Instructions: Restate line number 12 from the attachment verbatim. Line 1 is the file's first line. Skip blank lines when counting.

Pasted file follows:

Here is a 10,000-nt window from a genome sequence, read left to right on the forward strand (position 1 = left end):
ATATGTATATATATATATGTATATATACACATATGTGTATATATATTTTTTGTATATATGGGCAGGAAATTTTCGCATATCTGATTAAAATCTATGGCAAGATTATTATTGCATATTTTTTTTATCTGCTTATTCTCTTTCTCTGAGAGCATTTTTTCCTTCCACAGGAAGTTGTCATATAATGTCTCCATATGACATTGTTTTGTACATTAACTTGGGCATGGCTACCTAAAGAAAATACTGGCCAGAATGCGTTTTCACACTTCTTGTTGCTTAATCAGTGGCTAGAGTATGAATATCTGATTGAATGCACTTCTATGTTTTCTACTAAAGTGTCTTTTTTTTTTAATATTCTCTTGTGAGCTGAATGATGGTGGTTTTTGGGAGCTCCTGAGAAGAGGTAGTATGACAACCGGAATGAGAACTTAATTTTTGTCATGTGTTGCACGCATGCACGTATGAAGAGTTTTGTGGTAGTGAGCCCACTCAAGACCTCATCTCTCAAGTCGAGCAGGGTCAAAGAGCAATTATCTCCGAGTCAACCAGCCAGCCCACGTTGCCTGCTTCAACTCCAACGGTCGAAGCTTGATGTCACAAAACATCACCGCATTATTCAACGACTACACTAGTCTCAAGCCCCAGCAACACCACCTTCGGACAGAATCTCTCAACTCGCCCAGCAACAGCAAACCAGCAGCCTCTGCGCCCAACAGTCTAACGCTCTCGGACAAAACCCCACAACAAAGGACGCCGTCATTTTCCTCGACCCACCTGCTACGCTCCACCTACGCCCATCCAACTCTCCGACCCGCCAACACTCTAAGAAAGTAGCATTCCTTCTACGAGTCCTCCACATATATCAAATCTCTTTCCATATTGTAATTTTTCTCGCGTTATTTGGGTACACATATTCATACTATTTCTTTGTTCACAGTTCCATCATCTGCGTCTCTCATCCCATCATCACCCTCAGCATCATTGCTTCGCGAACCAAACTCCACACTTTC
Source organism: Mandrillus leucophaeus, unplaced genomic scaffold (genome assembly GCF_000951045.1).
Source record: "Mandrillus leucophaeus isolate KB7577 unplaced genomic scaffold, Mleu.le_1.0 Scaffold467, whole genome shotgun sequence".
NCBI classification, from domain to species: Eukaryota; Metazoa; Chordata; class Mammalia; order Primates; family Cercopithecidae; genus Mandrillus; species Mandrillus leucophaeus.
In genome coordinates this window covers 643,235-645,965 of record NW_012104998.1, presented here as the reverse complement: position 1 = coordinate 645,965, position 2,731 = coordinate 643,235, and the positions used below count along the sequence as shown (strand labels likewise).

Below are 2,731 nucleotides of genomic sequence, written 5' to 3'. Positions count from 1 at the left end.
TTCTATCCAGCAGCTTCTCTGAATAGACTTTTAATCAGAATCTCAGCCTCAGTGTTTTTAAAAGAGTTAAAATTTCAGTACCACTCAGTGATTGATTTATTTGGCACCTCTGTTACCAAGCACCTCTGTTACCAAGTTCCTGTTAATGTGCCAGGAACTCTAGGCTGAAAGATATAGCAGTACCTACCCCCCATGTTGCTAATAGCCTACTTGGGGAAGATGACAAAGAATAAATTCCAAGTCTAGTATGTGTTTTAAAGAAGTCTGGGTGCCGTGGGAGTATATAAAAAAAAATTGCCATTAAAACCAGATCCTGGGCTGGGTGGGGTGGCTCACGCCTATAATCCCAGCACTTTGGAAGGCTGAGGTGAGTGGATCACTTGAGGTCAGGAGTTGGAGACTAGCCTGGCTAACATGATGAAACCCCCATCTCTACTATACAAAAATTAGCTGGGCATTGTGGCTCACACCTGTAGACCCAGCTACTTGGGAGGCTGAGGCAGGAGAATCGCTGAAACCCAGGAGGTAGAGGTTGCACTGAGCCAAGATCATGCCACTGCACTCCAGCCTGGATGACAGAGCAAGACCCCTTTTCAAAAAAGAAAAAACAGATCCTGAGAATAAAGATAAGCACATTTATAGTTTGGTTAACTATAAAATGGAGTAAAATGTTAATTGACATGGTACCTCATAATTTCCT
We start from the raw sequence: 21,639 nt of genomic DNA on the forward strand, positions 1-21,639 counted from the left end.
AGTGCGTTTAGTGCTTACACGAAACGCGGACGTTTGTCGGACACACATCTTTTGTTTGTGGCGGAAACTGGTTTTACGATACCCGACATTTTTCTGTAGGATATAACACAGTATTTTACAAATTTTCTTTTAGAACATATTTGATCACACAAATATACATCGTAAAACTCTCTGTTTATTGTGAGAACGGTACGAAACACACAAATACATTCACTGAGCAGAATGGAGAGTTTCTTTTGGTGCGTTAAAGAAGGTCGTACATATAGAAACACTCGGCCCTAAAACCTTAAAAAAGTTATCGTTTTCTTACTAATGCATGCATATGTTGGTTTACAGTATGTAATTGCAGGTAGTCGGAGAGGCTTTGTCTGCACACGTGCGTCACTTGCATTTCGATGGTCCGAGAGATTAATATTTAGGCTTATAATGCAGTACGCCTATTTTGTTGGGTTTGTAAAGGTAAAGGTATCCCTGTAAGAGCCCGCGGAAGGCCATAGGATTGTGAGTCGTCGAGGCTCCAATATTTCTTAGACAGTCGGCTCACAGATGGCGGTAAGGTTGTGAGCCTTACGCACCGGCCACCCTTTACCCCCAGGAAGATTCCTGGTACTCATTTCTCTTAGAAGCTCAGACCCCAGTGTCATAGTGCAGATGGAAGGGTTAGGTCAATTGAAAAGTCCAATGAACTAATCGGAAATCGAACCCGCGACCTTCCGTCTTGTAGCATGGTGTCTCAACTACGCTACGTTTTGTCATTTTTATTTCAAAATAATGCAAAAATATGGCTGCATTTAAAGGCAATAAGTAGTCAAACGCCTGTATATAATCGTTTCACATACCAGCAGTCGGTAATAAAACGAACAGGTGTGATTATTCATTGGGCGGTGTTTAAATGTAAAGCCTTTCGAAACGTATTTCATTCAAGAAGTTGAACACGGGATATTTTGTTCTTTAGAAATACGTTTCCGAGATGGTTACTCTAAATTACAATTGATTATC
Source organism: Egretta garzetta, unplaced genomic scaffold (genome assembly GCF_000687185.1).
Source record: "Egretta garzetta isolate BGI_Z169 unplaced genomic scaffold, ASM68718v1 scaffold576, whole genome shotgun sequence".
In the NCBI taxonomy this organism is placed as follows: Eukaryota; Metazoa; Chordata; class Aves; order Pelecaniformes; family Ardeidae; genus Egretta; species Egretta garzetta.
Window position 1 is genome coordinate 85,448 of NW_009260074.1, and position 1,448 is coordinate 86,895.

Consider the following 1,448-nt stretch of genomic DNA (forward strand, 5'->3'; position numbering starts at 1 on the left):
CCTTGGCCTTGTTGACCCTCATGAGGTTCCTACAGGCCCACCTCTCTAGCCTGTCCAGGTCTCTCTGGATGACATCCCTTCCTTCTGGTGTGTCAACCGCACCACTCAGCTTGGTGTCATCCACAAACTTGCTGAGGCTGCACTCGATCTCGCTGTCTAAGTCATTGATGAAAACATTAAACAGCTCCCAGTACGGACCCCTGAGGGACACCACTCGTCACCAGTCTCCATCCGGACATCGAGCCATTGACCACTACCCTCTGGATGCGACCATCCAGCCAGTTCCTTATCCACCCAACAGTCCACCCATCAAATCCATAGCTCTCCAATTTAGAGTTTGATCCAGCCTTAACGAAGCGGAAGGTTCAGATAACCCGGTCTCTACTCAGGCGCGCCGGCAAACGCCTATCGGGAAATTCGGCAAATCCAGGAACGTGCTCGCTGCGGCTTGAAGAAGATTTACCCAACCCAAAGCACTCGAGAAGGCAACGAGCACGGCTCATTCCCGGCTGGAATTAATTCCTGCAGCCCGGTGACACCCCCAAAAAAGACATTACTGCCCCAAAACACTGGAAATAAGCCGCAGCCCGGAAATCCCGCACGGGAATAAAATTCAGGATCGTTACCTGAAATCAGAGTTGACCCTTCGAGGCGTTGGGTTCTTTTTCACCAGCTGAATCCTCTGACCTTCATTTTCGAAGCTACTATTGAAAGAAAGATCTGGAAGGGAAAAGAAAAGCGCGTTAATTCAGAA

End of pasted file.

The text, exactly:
Source record: "Egretta garzetta isolate BGI_Z169 unplaced genomic scaffold, ASM68718v1 scaffold576, whole genome shotgun sequence".